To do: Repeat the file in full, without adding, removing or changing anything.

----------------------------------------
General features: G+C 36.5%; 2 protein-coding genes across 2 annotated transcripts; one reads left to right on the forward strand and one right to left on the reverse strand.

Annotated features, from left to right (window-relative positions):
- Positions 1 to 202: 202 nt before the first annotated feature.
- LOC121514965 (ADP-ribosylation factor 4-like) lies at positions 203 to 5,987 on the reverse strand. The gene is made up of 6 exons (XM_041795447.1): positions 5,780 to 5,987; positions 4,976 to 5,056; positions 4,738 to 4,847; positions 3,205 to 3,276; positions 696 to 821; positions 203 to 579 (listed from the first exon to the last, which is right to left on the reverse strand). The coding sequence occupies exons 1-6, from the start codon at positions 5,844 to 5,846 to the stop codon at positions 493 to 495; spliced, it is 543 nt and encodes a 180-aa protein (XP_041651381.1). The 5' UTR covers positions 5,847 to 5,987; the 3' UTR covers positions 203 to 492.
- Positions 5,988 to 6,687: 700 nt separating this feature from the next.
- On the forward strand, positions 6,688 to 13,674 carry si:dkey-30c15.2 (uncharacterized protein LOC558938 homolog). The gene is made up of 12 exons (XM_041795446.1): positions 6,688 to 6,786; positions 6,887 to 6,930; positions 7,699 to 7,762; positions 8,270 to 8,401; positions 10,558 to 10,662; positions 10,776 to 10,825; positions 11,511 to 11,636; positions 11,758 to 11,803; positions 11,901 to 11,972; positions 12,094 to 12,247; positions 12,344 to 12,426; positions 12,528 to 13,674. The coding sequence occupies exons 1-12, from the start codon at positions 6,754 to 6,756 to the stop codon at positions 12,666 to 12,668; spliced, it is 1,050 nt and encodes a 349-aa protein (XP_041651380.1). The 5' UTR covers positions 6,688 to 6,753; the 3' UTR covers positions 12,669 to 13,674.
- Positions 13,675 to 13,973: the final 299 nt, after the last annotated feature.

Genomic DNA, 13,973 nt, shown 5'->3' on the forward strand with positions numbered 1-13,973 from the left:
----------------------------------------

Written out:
General features: G+C 36.5%; 2 protein-coding genes across 2 annotated transcripts; one reads left to right on the forward strand and one right to left on the reverse strand.

Annotated features, from left to right (window-relative positions):
- Positions 1 to 202: 202 nt before the first annotated feature.
- LOC121514965 (ADP-ribosylation factor 4-like) lies at positions 203 to 5,987 on the reverse strand. The gene is made up of 6 exons (XM_041795447.1): positions 5,780 to 5,987; positions 4,976 to 5,056; positions 4,738 to 4,847; positions 3,205 to 3,276; positions 696 to 821; positions 203 to 579 (listed from the first exon to the last, which is right to left on the reverse strand). The coding sequence occupies exons 1-6, from the start codon at positions 5,844 to 5,846 to the stop codon at positions 493 to 495; spliced, it is 543 nt and encodes a 180-aa protein (XP_041651381.1). The 5' UTR covers positions 5,847 to 5,987; the 3' UTR covers positions 203 to 492.
- Positions 5,988 to 6,687: 700 nt separating this feature from the next.
- On the forward strand, positions 6,688 to 13,674 carry si:dkey-30c15.2 (uncharacterized protein LOC558938 homolog). The gene is made up of 12 exons (XM_041795446.1): positions 6,688 to 6,786; positions 6,887 to 6,930; positions 7,699 to 7,762; positions 8,270 to 8,401; positions 10,558 to 10,662; positions 10,776 to 10,825; positions 11,511 to 11,636; positions 11,758 to 11,803; positions 11,901 to 11,972; positions 12,094 to 12,247; positions 12,344 to 12,426; positions 12,528 to 13,674. The coding sequence occupies exons 1-12, from the start codon at positions 6,754 to 6,756 to the stop codon at positions 12,666 to 12,668; spliced, it is 1,050 nt and encodes a 349-aa protein (XP_041651380.1). The 5' UTR covers positions 6,688 to 6,753; the 3' UTR covers positions 12,669 to 13,674.
- Positions 13,675 to 13,973: the final 299 nt, after the last annotated feature.

Genomic DNA, 13,973 nt, shown 5'->3' on the forward strand with positions numbered 1-13,973 from the left: